Does healthy Halladay make Phillies contenders?

Rich Schultz

Remember last year, when Roy Halladay hurt his shoulder and didn't look much like Roy Halladay?

It wasn't really his shoulder. It was really his lower back. Today in the Daily News:

Halladay said that after consulations with team trainers and doctors, he completely overhauled his usual offseason conditioning routine, focusing on more sport specific/dynamic movements that built strength and flexibility in his lower back and core.

The result?

"I feel as good now as I have any other spring training," Halladay said. "Last year, it wasn't as if I felt bad, it just never really clicked for me."

When a team finishes eight games out in the Wild Card standings, you really can't attribute that finish to a single player.

Except when you can.

The Phillies went 81-81 last season. The St. Louis Cardinals took the second wild card with 89 wins. In both 2010 and '11, Roy Halladay was roughly eight wins better than a replacement player. In 2012, Roy Halladay was roughly zero wins better than a replacement player. If Halladay's pitching well in the first half of the season, the Phillies are winning more games and they don't trade Shane Victorino and Hunter Pence at the end of July; in fact, instead of trading two starting outfielders, the Phillies might have traded for a useful player or two, to bolster their chances down the stretch.

Just one year ago, the Phillies were supposed to win ~93 games and the National League East. They failed to win because a) Halladay was ineffective, and b) Ryan Howard and Chase Utley were hurt for longer than anyone expected. If a and b hadn't happened, the Phillies are in the tournament. If just one of those things hadn't happened, the Phillies are fighting like hell for a spot in the last week of the season.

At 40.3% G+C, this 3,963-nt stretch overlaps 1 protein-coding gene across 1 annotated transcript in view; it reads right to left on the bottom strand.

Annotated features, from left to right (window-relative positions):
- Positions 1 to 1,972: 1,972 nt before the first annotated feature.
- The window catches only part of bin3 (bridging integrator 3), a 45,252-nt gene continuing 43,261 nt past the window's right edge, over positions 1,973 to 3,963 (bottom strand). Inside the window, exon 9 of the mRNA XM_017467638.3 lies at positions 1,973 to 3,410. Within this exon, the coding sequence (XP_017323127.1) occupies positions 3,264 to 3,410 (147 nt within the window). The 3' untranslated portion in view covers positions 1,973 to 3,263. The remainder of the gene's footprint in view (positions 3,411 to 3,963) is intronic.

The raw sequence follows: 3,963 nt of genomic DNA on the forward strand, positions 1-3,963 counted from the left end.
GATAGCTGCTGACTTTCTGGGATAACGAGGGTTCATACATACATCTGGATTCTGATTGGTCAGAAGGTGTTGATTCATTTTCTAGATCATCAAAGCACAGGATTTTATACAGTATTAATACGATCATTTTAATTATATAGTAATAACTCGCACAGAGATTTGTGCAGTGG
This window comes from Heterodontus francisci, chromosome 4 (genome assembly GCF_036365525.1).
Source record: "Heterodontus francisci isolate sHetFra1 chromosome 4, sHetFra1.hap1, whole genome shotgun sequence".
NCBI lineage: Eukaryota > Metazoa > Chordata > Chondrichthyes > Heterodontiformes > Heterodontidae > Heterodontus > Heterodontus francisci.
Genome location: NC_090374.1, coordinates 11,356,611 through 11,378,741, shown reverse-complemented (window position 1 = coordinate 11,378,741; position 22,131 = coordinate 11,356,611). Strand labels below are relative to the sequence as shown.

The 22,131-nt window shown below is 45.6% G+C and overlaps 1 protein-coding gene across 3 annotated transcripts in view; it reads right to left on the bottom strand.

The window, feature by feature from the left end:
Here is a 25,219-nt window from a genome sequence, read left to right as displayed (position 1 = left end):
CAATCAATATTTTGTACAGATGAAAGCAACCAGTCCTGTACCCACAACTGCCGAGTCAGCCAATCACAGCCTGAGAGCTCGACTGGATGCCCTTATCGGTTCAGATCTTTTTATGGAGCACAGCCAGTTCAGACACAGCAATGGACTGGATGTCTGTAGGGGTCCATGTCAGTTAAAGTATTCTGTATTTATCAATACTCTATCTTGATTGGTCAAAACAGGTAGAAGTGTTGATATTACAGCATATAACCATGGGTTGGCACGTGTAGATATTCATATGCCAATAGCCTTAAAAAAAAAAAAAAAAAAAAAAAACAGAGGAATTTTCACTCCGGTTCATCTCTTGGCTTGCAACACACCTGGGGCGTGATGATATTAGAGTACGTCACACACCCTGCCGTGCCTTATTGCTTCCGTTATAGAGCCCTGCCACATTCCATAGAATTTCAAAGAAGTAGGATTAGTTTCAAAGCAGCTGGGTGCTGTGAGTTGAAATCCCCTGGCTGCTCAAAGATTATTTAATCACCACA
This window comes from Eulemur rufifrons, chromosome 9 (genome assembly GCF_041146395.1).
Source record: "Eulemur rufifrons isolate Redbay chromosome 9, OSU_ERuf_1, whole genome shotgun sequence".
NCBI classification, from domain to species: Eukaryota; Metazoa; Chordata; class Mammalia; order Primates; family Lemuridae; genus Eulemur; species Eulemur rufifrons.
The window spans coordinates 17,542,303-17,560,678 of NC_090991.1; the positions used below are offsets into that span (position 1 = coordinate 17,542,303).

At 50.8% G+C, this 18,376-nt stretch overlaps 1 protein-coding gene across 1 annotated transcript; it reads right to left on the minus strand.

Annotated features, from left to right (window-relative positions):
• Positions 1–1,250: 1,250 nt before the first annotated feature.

Which doesn't mean that everything's going to magically come together this season. Halladay certainly figures to pitch better, but it's not fair to expect a return to his 2010-2011 brilliance. Even after returning to the lineup last season, Howard didn't play well at all. Utley was better than Howard, but nothing like his old self, either.

If Halladay's healthy, he and Cliff Lee and Cole Hamels should ensure that the Phillies are competitive. But there are just so many question marks in the lineup -- not just Howard and Utley, but also Delmon Young and Michael Young and whoever's in left field today -- that it's impossible to say anything about the Phillies except they're old and have a shot if four or five guys bounce back from lousy seasons. Oh, and that the Phillies' time has probably passed.

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